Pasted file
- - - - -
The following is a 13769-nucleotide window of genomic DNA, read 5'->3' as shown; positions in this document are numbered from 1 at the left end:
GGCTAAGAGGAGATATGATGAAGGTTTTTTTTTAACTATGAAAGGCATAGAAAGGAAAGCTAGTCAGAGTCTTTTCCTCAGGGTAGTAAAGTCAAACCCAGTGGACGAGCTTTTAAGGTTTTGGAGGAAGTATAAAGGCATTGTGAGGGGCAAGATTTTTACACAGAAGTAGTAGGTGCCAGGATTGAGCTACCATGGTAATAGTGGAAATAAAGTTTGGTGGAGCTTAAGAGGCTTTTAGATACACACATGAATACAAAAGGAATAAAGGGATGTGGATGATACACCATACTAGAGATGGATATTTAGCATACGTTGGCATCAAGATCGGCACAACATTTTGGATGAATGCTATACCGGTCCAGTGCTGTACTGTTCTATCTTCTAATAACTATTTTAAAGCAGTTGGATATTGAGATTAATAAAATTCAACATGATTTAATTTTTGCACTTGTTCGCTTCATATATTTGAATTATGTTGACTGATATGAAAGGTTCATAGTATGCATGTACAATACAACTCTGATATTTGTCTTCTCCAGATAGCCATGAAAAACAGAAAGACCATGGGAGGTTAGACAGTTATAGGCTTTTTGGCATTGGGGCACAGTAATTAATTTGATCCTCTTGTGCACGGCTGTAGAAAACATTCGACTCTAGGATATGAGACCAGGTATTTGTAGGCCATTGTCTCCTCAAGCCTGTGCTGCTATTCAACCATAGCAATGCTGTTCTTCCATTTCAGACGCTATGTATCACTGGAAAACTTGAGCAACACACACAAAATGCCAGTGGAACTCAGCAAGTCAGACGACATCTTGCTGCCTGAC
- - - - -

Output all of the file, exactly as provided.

The following is a 13769-nucleotide window of genomic DNA, read 5'->3' as shown; positions in this document are numbered from 1 at the left end:
GGCTAAGAGGAGATATGATGAAGGTTTTTTTTTAACTATGAAAGGCATAGAAAGGAAAGCTAGTCAGAGTCTTTTCCTCAGGGTAGTAAAGTCAAACCCAGTGGACGAGCTTTTAAGGTTTTGGAGGAAGTATAAAGGCATTGTGAGGGGCAAGATTTTTACACAGAAGTAGTAGGTGCCAGGATTGAGCTACCATGGTAATAGTGGAAATAAAGTTTGGTGGAGCTTAAGAGGCTTTTAGATACACACATGAATACAAAAGGAATAAAGGGATGTGGATGATACACCATACTAGAGATGGATATTTAGCATACGTTGGCATCAAGATCGGCACAACATTTTGGATGAATGCTATACCGGTCCAGTGCTGTACTGTTCTATCTTCTAATAACTATTTTAAAGCAGTTGGATATTGAGATTAATAAAATTCAACATGATTTAATTTTTGCACTTGTTCGCTTCATATATTTGAATTATGTTGACTGATATGAAAGGTTCATAGTATGCATGTACAATACAACTCTGATATTTGTCTTCTCCAGATAGCCATGAAAAACAGAAAGACCATGGGAGGTTAGACAGTTATAGGCTTTTTGGCATTGGGGCACAGTAATTAATTTGATCCTCTTGTGCACGGCTGTAGAAAACATTCGACTCTAGGATATGAGACCAGGTATTTGTAGGCCATTGTCTCCTCAAGCCTGTGCTGCTATTCAACCATAGCAATGCTGTTCTTCCATTTCAGACGCTATGTATCACTGGAAAACTTGAGCAACACACACAAAATGCCAGTGGAACTCAGCAAGTCAGACGACATCTTGCTGCCTGAC